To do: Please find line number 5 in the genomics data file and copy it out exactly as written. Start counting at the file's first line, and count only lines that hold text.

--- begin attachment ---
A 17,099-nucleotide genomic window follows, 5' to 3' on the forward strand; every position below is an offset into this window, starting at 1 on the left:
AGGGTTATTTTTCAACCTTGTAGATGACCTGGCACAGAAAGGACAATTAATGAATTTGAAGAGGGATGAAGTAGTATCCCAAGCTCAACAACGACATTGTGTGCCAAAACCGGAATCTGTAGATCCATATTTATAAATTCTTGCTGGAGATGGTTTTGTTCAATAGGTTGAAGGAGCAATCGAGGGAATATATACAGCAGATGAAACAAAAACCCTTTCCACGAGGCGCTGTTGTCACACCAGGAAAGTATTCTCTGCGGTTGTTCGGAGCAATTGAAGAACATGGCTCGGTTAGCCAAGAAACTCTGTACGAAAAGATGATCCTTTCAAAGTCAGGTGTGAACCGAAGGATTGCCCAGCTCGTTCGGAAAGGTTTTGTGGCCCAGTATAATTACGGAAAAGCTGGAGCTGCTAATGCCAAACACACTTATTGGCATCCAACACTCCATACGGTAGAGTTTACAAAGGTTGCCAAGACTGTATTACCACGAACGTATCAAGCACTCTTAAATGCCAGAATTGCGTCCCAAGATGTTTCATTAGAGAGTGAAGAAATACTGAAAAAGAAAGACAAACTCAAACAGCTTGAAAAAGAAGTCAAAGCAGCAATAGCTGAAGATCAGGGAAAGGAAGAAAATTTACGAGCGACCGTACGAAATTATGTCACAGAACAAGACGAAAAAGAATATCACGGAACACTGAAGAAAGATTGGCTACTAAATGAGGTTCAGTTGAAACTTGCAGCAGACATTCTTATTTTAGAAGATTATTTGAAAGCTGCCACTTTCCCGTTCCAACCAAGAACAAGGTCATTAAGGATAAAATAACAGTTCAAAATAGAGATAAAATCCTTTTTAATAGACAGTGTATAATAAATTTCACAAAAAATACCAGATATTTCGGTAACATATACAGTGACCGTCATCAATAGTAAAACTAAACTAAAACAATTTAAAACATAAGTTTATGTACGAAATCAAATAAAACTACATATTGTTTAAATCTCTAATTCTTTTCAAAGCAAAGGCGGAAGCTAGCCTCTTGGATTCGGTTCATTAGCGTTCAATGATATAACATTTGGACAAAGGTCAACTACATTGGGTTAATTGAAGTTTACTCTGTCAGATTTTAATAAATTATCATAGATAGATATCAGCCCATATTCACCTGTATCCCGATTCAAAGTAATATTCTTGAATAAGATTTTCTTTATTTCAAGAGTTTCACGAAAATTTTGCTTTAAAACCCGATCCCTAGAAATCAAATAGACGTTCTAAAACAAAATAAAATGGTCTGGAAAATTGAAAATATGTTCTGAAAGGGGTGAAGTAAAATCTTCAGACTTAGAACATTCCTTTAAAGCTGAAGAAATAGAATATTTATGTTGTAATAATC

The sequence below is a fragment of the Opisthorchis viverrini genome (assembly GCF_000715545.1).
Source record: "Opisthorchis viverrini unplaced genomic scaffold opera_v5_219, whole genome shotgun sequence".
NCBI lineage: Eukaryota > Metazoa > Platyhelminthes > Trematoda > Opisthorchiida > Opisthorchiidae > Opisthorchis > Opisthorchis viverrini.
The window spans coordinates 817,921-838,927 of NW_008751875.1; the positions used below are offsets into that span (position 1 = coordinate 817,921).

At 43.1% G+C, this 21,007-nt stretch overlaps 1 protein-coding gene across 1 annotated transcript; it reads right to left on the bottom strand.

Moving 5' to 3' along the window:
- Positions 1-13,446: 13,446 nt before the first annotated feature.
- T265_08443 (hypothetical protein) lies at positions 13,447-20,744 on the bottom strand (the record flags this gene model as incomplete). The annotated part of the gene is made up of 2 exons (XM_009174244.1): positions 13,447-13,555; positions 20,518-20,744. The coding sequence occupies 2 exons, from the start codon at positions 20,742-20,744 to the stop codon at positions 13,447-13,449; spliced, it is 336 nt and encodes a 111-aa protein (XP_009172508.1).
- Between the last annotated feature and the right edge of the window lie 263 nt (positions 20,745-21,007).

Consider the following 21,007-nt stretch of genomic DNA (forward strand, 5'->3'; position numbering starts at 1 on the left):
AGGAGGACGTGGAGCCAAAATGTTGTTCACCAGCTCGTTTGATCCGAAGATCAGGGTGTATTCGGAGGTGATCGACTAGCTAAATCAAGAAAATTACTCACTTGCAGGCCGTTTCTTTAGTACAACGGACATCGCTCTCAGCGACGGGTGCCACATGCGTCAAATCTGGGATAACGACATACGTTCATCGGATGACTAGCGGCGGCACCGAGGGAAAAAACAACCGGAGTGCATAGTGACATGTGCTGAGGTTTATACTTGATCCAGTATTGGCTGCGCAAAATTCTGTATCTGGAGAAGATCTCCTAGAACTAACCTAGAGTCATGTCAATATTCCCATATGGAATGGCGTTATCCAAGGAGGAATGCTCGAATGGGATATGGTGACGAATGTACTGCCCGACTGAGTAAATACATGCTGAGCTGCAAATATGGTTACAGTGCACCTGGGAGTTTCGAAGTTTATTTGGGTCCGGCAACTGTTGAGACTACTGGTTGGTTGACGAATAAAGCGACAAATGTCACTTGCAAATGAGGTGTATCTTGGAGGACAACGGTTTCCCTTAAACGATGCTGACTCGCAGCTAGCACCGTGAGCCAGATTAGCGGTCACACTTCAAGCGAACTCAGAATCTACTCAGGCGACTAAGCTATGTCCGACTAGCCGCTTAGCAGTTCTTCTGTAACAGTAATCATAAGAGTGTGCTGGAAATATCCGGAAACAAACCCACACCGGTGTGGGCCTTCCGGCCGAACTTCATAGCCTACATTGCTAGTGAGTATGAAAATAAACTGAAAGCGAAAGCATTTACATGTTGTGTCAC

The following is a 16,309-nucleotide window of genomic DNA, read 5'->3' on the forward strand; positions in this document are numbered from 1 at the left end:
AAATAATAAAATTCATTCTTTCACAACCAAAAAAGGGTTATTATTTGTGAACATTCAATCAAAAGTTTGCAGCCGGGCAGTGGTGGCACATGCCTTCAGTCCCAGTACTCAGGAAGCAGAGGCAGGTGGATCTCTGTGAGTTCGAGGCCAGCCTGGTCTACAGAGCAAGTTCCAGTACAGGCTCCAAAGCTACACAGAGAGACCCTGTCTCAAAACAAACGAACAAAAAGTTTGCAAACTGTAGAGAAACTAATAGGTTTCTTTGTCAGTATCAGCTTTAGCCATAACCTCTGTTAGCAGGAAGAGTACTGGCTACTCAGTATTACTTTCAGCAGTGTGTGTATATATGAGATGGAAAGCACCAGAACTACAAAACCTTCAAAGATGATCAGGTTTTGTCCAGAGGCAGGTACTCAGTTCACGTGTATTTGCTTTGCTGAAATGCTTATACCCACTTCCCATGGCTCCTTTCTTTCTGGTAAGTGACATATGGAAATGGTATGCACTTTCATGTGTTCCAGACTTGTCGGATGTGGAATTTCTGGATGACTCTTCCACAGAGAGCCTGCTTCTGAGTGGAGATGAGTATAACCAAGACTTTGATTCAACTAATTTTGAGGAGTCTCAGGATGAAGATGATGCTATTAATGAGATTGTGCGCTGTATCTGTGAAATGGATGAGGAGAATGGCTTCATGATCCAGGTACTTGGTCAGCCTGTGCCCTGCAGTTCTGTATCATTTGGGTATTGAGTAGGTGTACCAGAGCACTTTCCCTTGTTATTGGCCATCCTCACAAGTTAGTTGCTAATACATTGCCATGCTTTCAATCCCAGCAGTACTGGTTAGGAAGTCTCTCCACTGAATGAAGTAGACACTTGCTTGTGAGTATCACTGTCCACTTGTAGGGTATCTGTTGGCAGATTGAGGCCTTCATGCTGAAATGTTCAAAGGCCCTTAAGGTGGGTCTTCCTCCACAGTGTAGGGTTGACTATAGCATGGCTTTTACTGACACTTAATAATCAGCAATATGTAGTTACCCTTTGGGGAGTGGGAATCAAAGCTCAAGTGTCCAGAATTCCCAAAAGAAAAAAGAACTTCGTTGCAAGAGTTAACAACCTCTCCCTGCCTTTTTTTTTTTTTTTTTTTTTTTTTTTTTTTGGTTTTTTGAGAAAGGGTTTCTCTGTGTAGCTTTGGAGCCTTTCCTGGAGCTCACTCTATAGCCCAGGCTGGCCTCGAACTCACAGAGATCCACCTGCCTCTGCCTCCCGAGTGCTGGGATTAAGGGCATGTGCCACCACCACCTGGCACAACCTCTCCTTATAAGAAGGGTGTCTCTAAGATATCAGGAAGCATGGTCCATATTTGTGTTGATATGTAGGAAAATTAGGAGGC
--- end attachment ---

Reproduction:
NCBI lineage: Eukaryota > Metazoa > Platyhelminthes > Trematoda > Opisthorchiida > Opisthorchiidae > Opisthorchis > Opisthorchis viverrini.